OIG report accuses FDA of not following policies for foreign drug inspections
A new report from the US Department of Health and Human Services’ Office of Inspector General accuses the FDA of not following its policies around foreign drug inspections, and recommends some improvements.
The OIG report, released on Thursday, found that the FDA has not always followed its policies and procedures for foreign for-cause drug inspections, and that the agency allegedly misplaced documents to prove its lead investigators completed their required training.
The OIG also accused the agency of failing to record certain information such as whether an inspection was announced, and lacking policies requiring supervisors to verify that lead investigators completed their training.
The FDA blamed limited resources and “unexpected events and complex circumstances,” according to the report. Agency officials told the OIG that due to multiple location moves, it had misplaced records showing that lead investigators met the training requirements.
The report notes that the FDA’s oversight is becoming more complicated as drugs that used to be manufactured in the US are going overseas. According to the OIG, 74 % of API manufacturers and 54% of finished goods manufacturers are now located outside the US. Though the agency started implementing some changes to the foreign inspection process in 2017, Congress has expressed concerns.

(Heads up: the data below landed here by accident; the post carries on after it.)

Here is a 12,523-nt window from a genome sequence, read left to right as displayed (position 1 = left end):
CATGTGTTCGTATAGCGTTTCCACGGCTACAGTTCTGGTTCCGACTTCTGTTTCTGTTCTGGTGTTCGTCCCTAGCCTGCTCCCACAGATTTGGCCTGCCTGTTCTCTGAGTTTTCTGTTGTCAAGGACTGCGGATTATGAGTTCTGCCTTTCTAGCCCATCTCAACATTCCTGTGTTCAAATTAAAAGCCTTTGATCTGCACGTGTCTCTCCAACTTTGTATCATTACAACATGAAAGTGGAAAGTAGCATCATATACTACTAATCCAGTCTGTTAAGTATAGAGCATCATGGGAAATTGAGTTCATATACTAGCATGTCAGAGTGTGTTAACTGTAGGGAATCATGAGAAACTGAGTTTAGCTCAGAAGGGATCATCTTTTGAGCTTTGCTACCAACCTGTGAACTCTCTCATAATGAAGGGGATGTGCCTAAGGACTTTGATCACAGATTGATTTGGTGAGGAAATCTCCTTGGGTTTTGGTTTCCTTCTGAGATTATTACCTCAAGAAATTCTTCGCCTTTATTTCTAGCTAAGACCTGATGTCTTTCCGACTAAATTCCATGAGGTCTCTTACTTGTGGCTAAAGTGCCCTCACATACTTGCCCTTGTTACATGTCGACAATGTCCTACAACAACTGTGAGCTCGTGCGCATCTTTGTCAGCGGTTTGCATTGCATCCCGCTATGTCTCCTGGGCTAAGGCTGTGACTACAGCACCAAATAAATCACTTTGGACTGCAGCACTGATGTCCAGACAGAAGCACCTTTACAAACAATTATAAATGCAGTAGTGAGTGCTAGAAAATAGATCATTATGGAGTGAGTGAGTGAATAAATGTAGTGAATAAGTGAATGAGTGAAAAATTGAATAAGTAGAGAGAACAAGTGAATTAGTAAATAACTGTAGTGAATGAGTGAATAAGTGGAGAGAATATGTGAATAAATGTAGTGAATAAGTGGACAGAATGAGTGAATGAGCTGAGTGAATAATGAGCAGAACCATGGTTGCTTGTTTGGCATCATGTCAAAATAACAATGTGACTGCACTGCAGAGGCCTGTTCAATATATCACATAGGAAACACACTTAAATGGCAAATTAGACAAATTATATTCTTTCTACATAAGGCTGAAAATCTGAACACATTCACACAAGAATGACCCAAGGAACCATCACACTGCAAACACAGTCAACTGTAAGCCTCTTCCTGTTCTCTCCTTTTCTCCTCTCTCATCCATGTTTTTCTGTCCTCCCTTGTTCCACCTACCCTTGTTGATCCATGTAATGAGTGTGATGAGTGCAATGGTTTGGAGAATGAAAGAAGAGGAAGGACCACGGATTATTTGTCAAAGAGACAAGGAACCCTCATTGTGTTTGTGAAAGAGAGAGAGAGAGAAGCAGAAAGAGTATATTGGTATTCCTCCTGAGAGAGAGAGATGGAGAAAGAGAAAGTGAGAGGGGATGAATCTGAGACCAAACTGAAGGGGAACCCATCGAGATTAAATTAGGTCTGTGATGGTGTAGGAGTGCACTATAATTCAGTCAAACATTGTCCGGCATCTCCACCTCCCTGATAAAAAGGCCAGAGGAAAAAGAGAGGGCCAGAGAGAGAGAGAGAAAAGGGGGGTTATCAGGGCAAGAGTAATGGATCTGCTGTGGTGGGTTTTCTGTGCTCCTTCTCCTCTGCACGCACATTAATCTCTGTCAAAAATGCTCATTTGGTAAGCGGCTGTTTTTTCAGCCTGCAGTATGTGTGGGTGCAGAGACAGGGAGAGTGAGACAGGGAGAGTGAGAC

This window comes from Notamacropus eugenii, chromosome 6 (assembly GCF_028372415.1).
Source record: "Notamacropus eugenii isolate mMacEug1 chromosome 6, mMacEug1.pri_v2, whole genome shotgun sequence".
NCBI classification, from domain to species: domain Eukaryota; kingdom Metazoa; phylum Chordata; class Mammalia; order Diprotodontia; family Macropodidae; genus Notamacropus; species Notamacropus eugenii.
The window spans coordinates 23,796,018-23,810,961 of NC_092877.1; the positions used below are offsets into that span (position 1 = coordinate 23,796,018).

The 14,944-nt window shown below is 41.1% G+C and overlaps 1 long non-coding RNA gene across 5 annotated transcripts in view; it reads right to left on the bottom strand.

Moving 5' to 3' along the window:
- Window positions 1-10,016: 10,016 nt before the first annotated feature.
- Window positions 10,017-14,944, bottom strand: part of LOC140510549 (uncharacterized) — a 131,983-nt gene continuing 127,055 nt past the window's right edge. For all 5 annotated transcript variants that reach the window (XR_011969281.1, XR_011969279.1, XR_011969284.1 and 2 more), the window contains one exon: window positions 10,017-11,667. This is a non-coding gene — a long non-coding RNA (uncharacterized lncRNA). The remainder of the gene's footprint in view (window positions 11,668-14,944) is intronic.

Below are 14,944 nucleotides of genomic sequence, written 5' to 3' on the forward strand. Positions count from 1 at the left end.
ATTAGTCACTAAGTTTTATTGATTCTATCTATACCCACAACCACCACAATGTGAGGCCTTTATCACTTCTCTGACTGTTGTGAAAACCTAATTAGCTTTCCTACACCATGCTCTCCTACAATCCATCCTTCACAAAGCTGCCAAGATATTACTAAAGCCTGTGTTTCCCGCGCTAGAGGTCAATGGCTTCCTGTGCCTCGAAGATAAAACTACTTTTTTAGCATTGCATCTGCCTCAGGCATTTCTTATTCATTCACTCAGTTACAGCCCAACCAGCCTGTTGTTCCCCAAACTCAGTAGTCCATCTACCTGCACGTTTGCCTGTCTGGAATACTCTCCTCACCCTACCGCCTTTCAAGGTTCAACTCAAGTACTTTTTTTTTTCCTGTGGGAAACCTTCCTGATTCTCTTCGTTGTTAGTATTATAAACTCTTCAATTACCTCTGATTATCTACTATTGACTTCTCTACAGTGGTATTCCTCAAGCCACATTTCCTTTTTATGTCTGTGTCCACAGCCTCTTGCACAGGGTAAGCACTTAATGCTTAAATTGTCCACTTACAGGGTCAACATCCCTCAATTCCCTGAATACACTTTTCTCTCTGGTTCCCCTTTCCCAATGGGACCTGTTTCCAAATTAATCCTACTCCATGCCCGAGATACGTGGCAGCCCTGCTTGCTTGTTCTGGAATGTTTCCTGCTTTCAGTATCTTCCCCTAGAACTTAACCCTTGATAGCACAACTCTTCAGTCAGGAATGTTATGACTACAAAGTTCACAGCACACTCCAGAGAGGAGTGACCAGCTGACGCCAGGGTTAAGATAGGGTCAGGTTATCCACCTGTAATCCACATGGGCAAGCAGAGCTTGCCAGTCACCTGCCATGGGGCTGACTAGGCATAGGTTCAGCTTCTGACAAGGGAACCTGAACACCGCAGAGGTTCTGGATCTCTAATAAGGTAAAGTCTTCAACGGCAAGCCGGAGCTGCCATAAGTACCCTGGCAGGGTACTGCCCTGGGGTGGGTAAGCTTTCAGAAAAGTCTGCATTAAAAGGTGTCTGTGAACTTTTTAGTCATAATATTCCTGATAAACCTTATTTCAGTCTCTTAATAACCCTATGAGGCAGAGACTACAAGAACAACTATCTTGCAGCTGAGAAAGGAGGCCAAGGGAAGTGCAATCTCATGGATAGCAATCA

“We recommend that FDA identify and implement additional ways to improve the timeliness of its foreign for-cause drug inspection process. We also made other procedural recommendations that are listed in the report,” the report states.
According to the OIG, the FDA agreed with the recommendations and promised to work on improving the timeliness of its overall foreign inspection process. The agency also said it would implement a system to “better document and track investigators’ qualifications and certification.”
“FDA also stated that it is addressing ways to reduce the time spent writing and reviewing EIRs and that it is conducting a workload analysis for individuals responsible for determining final classification, issuing warning letters, and holding regulatory meetings,” the report said. However, no timeline was given.
Foreign inspections have always been a major topic for the FDA. Foreign drug facility inspections fell by about 10% from 2016 to 2018 as the FDA struggled to hire new inspectors. At the time, Republicans argued that the agency was not completing enough foreign drug inspections and that it couldn’t hire enough inspectors.
In March, a bill came forward that would require FDA to conduct a pilot program to increase the number of unannounced inspections of foreign drug facilities, which was a provision also included in the federal budget bill. The legislation would also issue a report to evaluate any differences between unannounced and announced inspections, barriers to conducting unannounced inspections, and challenges to evening the playing field for domestic and foreign drug inspections.